As Thanksgiving is approaching and we are planning our meals for “turkey day“, my thoughts go to cranberries. In doing some research on cranberries, I just learned, that every November 23rd there is a holiday that is called “Eat a Cranberry Day!“ If you really think about it, the month of November is when we eat the most cranberries, since it is a Thanksgiving tradition. Eat a Cranberry Day, was started to encourage everyone to take part in eating cranberries. There are no formal proclamations for this day, but it is still described as a “National” day. There are even greeting cards that refer to this special day. So come join with me, as we have some fun and find out about cranberries.
Cranberry sales in the United States have traditionally been associated with the holidays of Thanksgiving and Christmas. In certain American states and Canadian provinces, cranberries are their major crop. Cranberries are processed into many products such as juice, wine, cranberry sauce, jam, dried sweetened berries, and some are sold fresh to customers. Wisconsin is the leading producer of cranberries, with Massachusetts following as the second largest U.S. producer. A very small production is found in southern Argentina, Chile, the Netherlands, and Eastern Europe.
Cranberries are considered to be sour and bitter if eaten plain or raw. Cranberry juice is a major use of cranberries, but the berry is also used in baking muffins, scones, cakes, and biscotti. They also can be added to soups and stews which adds tartness to them. Fresh cranberries can be frozen, and will keep up to nine months. You can use them directly in recipes without thawing.
As we eat cranberries we are reminded that they are healthy and good for you. Their health benefits include nutrient recognition and antioxidant qualities, giving them the name of a “super fruit”. Other health benefits help the cardiovascular system, immune system, fights off tooth decay, and acts as an anti-cancer agent. Cranberry juice contains a chemical component that helps fight against formation of kidney stones. So, make sure you eat or drink something with cranberries, it will keep you healthy.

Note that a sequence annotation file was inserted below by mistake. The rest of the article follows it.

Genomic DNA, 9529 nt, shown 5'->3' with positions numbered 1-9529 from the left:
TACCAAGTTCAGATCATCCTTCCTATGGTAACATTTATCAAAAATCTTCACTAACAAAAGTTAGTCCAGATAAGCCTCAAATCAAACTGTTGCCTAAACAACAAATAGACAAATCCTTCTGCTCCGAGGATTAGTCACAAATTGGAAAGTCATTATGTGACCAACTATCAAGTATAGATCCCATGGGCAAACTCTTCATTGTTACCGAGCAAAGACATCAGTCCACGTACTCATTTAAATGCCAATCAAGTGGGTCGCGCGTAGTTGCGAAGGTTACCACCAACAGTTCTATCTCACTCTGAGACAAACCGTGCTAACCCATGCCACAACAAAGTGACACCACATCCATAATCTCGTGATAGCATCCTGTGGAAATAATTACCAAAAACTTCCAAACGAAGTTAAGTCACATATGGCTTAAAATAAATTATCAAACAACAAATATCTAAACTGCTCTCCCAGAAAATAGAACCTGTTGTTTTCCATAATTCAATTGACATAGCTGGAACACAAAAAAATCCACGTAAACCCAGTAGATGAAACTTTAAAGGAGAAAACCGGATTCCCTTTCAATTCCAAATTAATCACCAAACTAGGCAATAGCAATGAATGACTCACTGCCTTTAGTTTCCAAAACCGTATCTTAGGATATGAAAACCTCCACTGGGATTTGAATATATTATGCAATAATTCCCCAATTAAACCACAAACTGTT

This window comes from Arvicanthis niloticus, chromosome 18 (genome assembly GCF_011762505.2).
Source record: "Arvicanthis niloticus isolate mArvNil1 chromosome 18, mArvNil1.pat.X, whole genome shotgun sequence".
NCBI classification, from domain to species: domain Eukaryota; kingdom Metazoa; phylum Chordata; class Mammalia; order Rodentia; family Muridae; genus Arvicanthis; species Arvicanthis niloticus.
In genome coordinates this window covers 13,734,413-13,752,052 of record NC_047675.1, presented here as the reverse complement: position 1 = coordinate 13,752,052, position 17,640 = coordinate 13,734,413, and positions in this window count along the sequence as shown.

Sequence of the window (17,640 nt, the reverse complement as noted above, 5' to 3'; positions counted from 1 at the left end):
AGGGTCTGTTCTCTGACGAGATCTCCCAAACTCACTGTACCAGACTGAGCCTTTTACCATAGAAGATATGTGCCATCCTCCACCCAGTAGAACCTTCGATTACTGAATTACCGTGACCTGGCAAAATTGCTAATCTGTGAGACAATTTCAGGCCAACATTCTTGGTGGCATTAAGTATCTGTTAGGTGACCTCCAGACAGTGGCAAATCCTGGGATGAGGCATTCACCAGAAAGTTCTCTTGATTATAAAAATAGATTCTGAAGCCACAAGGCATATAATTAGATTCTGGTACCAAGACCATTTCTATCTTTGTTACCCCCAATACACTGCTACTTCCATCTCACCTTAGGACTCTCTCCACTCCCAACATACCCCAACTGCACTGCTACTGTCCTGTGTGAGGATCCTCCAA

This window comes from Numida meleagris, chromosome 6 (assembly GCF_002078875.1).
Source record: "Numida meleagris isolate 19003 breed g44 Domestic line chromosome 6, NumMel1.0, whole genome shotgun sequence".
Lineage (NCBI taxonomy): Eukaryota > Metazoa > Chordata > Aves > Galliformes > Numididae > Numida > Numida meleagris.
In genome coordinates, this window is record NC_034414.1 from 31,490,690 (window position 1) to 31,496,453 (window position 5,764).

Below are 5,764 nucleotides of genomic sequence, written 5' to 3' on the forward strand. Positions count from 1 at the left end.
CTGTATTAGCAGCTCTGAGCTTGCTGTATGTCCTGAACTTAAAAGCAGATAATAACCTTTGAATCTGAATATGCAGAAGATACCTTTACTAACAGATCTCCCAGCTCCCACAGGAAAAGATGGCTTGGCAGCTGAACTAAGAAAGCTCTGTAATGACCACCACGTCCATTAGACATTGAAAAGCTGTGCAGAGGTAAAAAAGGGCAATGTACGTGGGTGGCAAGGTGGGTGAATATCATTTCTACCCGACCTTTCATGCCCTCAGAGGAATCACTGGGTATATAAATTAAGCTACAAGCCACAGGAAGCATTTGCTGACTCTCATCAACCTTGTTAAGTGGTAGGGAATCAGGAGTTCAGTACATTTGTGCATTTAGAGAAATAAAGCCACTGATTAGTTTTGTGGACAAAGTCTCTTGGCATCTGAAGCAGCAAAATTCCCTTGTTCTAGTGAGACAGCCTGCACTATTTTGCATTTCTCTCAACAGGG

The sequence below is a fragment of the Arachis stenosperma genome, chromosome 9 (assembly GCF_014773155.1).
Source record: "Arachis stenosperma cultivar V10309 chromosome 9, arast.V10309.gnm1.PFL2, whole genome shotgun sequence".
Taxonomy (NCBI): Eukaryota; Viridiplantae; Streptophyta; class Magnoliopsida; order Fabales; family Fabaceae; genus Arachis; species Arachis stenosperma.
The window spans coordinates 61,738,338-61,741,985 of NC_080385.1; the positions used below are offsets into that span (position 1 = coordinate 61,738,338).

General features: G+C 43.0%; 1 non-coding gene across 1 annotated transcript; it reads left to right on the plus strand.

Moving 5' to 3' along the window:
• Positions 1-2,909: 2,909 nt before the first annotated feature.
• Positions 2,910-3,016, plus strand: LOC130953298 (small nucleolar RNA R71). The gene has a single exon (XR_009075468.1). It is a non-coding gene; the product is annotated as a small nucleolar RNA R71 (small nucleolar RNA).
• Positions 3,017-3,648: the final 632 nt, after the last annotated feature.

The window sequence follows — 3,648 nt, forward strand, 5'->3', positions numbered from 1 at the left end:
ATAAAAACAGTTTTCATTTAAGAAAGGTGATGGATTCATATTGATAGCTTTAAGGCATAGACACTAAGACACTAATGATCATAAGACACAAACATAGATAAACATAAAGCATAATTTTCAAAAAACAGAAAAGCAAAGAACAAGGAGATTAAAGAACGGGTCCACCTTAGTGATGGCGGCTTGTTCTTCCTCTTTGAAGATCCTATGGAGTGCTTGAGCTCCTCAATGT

|Paul, my son 1986|
I have two recipes this week for you to enjoy. “Cranberry Sauce with Walnuts“, is really easy and you will be the most popular person at your Thanksgiving dinner when you place this on your table. Between the tartness, sweetness, and crunch of the walnuts, this will be a wonderful dish to add to your turkey dinner.
The second recipe is called “Cran-Limoncello”, a drink that will enhance your holiday party.
Prep: 5 minutes Cook: 35 minutes
2 cups of sugar
1 cup of water
1 package (12 ounces) fresh or frozen cranberries
1/2 cup of apricot preserves
1/4 cup of lemon juice
1/2 cup of chopped walnuts, toasted
In a large saucepan over medium heat bring sugar and water to a boil. Simmer uncovered for 10 minutes. Stir in the cranberries. Cook until berries pop, about 15 minutes. Remove from the heat. Stir in preserves and lemon juice. Transfer to a bowl. Serve warm, at room temperature or chilled. Stir in walnuts just before serving.
Yield: 3 1/2 cups.
Adapted from Every Day with Rachael Ray
1/2 cup of seltzer
1/4 cup of limoncello
2 tablespoons unsweetened cranberry juice
One small strip of lemon peel, for garnish
3-4 cranberries, for garnish
Stir together the seltzer, limoncello and cranberry juice. Pour into a glass filled with ice. Garnish with the lemon peel.
Serves: 1 glass
Till Next Time……..
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